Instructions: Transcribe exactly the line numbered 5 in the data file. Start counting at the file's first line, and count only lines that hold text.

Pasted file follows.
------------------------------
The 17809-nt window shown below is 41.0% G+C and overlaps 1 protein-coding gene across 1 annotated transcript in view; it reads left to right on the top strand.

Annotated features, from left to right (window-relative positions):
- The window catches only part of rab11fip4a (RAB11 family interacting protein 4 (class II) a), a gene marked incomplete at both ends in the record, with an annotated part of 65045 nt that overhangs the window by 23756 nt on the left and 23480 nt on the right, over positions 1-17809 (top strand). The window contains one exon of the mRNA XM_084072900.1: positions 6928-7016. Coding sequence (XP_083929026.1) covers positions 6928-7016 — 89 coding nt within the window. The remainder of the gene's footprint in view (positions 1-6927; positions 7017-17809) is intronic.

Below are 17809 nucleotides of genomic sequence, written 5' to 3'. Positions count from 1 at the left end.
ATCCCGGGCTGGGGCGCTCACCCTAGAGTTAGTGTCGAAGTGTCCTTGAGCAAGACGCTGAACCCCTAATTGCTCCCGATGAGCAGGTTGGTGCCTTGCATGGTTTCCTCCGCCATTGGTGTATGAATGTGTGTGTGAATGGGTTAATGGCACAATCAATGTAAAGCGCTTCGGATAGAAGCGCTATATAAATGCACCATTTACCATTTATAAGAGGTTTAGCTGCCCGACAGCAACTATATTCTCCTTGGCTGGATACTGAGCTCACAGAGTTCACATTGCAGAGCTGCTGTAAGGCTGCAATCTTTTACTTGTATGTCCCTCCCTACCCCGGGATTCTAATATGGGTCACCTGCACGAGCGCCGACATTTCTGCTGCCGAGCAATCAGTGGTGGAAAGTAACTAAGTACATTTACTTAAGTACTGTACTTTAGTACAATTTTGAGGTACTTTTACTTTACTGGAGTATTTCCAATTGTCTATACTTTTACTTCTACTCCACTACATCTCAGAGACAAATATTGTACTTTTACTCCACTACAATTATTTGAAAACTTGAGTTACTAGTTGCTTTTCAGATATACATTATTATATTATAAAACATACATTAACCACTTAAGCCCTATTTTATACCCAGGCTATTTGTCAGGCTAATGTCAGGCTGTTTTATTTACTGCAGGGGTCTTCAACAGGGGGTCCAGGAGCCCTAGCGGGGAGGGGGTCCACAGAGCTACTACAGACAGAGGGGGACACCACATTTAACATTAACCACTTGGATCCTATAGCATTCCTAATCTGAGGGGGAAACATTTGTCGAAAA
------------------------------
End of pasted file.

ATCCCGGGCTGGGGCGCTCACCCTAGAGTTAGTGTCGAAGTGTCCTTGAGCAAGACGCTGAACCCCTAATTGCTCCCGATGAGCAGGTTGGTGCCTTGCATGGTTTCCTCCGCCATTGGTGTATGAATGTGTGTGTGAATGGGTTAATGGCACAATCAATGTAAAGCGCTTCGGATAGAAGCGCTATATAAATGCACCATTTACCATTTATAAGAGGTTTAGCTGCCCGACAGCAACTATATTCTCCTTGGCTGGATACTGAGCTCACAGAGTTCACATTGCAGAGCTGCTGTAAGGCTGCAATCTTTTACTTGTATGTCCCTCCCTACCCCGGGATTCTAATATGGGTCACCTGCACGAGCGCCGACATTTCTGCTGCCGAGCAATCAGTGGTGGAAAGTAACTAAGTACATTTACTTAAGTACTGTACTTTAGTACAATTTTGAGGTACTTTTACTTTACTGGAGTATTTCCAATTGTCTATACTTTTACTTCTACTCCACTACATCTCAGAGACAAATATTGTACTTTTACTCCACTACAATTATTTGAAAACTTGAGTTACTAGTTGCTTTTCAGATATACATTATTATATTATAAAACATACATTAACCACTTAAGCCCTATTTTATACCCAGGCTATTTGTCAGGCTAATGTCAGGCTGTTTTATTTACTGCAGGGGTCTTCAACAGGGGGTCCAGGAGCCCTAGCGGGGAGGGGGTCCACAGAGCTACTACAGACAGAGGGGGACACCACATTTAACATTAACCACTTGGATCCTATAGCATTCCTAATCTGAGGGGGAAACATTTGTCGAAAA